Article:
Another way to practice is by using a training program, which points out correct and incorrect decisions as you play. You can find a number of free training programs for the most popular video poker games.

But if you can’t find either a trainer or strategy chart for a specific variation, then you’ll need to buy software. Although they cost upwards of $55, these programs are worth it for serious video poker players.

These training programs come preloaded with a larger number of video poker variations for you to practice. You’ll also be able to customize pay tables and practice specific strategy for any game you’ve created.

Strategy #3: Playing for Royal Flushes

The normal odds of getting a royal flush in video poker are around 40,000:1. But you can improve these odds to 23,000:1 by only keeping cards that’ll help you get a royal flush.

This is a bad strategy to use in regular video poker play because the bulk of your payouts come from non-royal hands. But this is often the only way you can win a big video poker tournament.

The other reason why you should consider a royal strategy is because you’re only risking a single buy-in to play the event. You either get a royal and win, or you don’t and probably lose your buy-in.

Here are tips on how you use the royal-only strategy:

  • Discard any non-royal cards (i.e., anything under 10 and/or non-suited)
  • This includes discarding made hands that don’t have royal cards
  • Keep all suited high cards together (i.e., anything 10 suited and above)

Earlier, I discussed how buying video poker training software lets you practice for games that aren’t available through free trainers. And the same programs are also good for practicing a royal flush strategy.

Purchasable software allows you to customize a royal-only strategy. This lets you learn how to continually keep the right royal cards through trial and error.

Also note that focusing on royal flushes doesn’t resign you to losing if you miss out on a royal. You also pick up other wins on the draw and potentially form big hands like a straight flush.

Video Poker Tournaments Are a Mix of Luck and Skill

One of the biggest things to understand about video poker tournaments is that even the best players will lose often.

This is because there’s a great deal of luck involved in these tourneys.

Using perfect strategy helps you win over the long term. But anything can happen in a tournament that lasts for 20 minutes or 500 hands.

A total beginner could have a royal flush and beat much more experienced players. Likewise, a video poker pro could have a really bad run of cards and finish at the bottom of the leaderboard.

The key is to keep practicing and improving your skills. The better you become at video poker tournaments, the higher your odds of capturing a payout.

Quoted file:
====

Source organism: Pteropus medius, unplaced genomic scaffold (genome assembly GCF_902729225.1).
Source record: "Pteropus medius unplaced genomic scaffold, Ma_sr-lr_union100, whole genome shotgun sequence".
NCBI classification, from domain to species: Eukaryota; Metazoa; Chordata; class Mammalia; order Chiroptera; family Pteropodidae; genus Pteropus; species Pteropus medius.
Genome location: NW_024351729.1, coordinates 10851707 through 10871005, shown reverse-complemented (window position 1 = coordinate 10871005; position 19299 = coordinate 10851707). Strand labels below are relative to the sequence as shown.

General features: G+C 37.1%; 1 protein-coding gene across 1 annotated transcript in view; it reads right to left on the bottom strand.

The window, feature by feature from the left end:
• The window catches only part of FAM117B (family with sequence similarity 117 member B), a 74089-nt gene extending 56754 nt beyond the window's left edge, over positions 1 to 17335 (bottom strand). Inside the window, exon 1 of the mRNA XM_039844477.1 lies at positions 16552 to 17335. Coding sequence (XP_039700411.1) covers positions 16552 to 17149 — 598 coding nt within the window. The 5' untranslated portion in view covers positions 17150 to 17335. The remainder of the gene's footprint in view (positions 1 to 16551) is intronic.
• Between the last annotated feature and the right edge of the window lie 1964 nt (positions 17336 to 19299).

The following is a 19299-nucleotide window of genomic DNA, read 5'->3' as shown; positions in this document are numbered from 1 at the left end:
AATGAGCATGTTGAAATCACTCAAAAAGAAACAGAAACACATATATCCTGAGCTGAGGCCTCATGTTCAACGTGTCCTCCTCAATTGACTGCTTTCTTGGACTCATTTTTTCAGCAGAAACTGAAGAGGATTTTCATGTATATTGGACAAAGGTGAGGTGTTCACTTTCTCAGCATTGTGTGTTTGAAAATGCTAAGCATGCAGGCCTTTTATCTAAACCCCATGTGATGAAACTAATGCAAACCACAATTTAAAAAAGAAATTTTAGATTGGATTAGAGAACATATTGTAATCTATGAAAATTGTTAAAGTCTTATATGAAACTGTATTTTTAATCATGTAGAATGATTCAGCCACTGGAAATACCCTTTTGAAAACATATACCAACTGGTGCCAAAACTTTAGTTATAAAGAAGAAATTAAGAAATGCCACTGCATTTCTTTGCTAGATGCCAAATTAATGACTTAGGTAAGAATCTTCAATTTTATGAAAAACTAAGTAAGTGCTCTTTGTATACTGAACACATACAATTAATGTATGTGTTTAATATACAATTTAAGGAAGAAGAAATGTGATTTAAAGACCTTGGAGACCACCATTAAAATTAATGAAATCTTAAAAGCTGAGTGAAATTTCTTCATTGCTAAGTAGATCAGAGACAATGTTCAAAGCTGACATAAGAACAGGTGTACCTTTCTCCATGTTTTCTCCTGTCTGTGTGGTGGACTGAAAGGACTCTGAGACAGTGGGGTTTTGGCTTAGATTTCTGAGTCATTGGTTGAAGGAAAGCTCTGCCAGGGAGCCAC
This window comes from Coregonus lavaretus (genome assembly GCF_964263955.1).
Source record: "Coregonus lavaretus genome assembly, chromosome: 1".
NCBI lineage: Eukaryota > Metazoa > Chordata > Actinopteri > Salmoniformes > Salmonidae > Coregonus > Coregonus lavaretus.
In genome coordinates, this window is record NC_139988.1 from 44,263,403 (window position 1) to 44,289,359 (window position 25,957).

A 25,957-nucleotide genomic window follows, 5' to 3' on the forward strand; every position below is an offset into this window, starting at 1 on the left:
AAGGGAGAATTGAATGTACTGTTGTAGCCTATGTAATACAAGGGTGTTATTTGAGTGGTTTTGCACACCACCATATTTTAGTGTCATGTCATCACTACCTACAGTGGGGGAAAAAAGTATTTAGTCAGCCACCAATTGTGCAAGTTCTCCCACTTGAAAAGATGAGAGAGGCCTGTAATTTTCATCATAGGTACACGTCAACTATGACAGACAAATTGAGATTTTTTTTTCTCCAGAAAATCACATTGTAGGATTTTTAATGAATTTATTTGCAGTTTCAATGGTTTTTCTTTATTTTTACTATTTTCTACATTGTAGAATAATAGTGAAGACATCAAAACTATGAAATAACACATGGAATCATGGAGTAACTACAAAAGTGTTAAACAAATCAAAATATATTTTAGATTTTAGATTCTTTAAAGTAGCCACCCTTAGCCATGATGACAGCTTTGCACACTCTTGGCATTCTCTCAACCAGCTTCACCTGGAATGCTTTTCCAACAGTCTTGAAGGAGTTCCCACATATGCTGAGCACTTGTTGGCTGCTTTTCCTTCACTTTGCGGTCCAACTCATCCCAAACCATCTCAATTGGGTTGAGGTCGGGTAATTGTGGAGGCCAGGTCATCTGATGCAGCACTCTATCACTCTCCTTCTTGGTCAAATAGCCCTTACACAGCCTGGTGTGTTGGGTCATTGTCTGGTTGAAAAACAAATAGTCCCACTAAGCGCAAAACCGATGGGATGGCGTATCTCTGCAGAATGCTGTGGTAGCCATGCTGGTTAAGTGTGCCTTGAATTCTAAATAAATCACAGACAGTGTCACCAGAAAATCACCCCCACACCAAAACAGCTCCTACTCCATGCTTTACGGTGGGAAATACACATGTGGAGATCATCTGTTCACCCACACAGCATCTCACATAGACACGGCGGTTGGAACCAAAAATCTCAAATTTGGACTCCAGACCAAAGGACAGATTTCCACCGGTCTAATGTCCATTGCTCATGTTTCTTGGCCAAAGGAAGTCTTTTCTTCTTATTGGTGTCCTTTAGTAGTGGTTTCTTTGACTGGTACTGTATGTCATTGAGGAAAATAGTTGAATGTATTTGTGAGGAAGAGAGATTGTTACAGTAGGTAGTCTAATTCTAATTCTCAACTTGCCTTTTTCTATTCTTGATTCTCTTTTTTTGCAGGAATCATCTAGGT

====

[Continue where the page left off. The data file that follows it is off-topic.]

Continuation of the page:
How Video Poker Tournament Strategy Differs from Regular Play

If you play a lot of standard video poker, then you’ll want to note the differences in strategy when moving to tournaments.

Here are the key changes worth remembering in tourneys:

  • Buy-In vs. Numerous Bets – You only have to make a single buy-in to play in a video poker tournament. This is why a royal-only strategy can be effective in tourneys, because you don’t have to worry about losing lots of tiny bets.
  • Fixed Max Bet – One of the first video poker tips that many players learn is to make the max 5-coin bet. But beginners don’t have to worry about this in tourneys because they often feature fixed 5-coin wagers.
  • Multiple “Correct” Strategies – The optimal regular video poker strategy is using the correct plays for the game you’re playing. But the correct strategy in video poker tournaments is based on the format.
  • Prize Pool vs. Cash Payouts – A tournament sees you gun for the top of the leaderboard, where limited payouts await. But standard video poker offers the ability to win payouts on every hand.


Video poker tournaments have their pros and cons compared to regular play.

The benefits include that you only have to risk a single buy-in, skilled players can win long-term profits, and you get to enjoy quick action. It’s also nice that you can play in freerolls and have a chance at building your bankroll without spending anything.

The drawbacks to video poker tournaments include high volatility, frequent losing, and frenetic play.

Weighing the pros and cons, I definitely think that video poker enthusiasts should at least try tournaments. And if you do go this route, I also recommend using the strategies discussed above to improve your chances of winning.

Video poker tourneys are all the more enjoyable when you have the best possible chance to win money. By combining what I’ve discussed here with experience, you may even have a chance to win profits over the long run.

Mini Wild Casino Logo

Wild Casino Is Our Top Recommendation

for Playing Video Poker Online




Back to top